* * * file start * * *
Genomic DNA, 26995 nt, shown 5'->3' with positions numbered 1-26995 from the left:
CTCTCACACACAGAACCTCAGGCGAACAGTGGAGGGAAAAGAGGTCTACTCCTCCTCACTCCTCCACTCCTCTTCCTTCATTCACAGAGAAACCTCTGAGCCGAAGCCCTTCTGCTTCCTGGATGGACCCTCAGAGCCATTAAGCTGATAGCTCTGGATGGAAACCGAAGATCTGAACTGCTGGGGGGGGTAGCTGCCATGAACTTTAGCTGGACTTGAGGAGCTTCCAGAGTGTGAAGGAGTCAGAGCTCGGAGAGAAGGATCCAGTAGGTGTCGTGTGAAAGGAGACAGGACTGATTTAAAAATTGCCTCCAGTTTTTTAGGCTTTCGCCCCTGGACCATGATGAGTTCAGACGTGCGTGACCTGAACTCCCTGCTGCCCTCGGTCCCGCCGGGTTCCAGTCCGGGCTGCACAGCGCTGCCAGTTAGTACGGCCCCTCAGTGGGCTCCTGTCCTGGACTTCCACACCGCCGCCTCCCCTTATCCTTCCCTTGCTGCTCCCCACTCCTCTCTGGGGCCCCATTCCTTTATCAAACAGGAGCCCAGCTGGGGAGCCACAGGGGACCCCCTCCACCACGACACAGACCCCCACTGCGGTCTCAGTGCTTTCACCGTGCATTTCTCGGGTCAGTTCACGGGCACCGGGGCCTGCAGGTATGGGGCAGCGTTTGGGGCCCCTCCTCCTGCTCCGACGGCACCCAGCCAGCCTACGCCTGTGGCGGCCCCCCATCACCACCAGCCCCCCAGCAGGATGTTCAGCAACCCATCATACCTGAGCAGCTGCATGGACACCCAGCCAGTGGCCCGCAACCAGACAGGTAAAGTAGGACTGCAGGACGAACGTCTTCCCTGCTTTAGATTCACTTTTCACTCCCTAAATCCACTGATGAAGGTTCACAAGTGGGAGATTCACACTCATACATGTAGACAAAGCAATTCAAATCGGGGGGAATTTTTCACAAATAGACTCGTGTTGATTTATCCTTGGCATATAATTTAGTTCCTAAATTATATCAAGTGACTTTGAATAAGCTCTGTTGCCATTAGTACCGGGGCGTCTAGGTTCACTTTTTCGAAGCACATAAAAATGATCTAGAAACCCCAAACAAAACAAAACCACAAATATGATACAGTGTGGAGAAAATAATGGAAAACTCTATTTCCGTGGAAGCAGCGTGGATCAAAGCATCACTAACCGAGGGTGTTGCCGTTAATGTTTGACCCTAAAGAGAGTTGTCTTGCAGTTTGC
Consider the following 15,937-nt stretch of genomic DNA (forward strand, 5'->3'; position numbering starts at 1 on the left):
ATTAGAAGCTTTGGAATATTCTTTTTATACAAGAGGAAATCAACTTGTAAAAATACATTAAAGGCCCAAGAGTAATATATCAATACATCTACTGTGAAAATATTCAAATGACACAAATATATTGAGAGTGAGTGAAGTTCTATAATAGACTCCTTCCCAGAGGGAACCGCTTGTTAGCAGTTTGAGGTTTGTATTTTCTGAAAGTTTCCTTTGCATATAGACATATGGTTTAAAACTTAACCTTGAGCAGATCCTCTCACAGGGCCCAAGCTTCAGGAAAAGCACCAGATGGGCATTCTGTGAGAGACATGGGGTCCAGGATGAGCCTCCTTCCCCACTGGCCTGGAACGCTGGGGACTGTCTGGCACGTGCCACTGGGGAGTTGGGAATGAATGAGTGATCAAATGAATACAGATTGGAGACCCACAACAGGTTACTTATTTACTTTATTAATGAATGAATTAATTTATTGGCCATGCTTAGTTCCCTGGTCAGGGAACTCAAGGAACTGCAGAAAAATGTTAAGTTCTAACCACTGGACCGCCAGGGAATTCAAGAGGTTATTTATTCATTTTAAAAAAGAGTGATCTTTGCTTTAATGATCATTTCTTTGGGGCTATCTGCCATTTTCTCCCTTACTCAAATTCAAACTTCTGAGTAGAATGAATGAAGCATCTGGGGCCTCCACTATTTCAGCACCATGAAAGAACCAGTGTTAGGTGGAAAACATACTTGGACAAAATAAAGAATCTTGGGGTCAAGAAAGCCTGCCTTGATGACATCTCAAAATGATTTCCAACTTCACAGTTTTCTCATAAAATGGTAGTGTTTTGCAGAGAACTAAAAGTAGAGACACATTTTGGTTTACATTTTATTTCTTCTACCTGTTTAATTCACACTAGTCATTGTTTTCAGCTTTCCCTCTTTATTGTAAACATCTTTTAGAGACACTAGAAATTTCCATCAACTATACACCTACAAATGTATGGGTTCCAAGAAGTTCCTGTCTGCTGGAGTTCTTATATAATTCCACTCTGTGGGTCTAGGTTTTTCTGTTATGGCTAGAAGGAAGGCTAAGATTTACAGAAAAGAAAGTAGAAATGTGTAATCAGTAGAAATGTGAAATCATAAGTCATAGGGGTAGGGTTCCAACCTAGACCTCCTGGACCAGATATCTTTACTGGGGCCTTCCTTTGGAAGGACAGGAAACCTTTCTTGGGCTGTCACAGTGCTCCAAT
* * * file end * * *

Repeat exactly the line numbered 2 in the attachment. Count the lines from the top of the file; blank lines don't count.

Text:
CTCTCACACACAGAACCTCAGGCGAACAGTGGAGGGAAAAGAGGTCTACTCCTCCTCACTCCTCCACTCCTCTTCCTTCATTCACAGAGAAACCTCTGAGCCGAAGCCCTTCTGCTTCCTGGATGGACCCTCAGAGCCATTAAGCTGATAGCTCTGGATGGAAACCGAAGATCTGAACTGCTGGGGGGGGTAGCTGCCATGAACTTTAGCTGGACTTGAGGAGCTTCCAGAGTGTGAAGGAGTCAGAGCTCGGAGAGAAGGATCCAGTAGGTGTCGTGTGAAAGGAGACAGGACTGATTTAAAAATTGCCTCCAGTTTTTTAGGCTTTCGCCCCTGGACCATGATGAGTTCAGACGTGCGTGACCTGAACTCCCTGCTGCCCTCGGTCCCGCCGGGTTCCAGTCCGGGCTGCACAGCGCTGCCAGTTAGTACGGCCCCTCAGTGGGCTCCTGTCCTGGACTTCCACACCGCCGCCTCCCCTTATCCTTCCCTTGCTGCTCCCCACTCCTCTCTGGGGCCCCATTCCTTTATCAAACAGGAGCCCAGCTGGGGAGCCACAGGGGACCCCCTCCACCACGACACAGACCCCCACTGCGGTCTCAGTGCTTTCACCGTGCATTTCTCGGGTCAGTTCACGGGCACCGGGGCCTGCAGGTATGGGGCAGCGTTTGGGGCCCCTCCTCCTGCTCCGACGGCACCCAGCCAGCCTACGCCTGTGGCGGCCCCCCATCACCACCAGCCCCCCAGCAGGATGTTCAGCAACCCATCATACCTGAGCAGCTGCATGGACACCCAGCCAGTGGCCCGCAACCAGACAGGTAAAGTAGGACTGCAGGACGAACGTCTTCCCTGCTTTAGATTCACTTTTCACTCCCTAAATCCACTGATGAAGGTTCACAAGTGGGAGATTCACACTCATACATGTAGACAAAGCAATTCAAATCGGGGGGAATTTTTCACAAATAGACTCGTGTTGATTTATCCTTGGCATATAATTTAGTTCCTAAATTATATCAAGTGACTTTGAATAAGCTCTGTTGCCATTAGTACCGGGGCGTCTAGGTTCACTTTTTCGAAGCACATAAAAATGATCTAGAAACCCCAAACAAAACAAAACCACAAATATGATACAGTGTGGAGAAAATAATGGAAAACTCTATTTCCGTGGAAGCAGCGTGGATCAAAGCATCACTAACCGAGGGTGTTGCCGTTAATGTTTGACCCTAAAGAGAGTTGTCTTGCAGTTTGC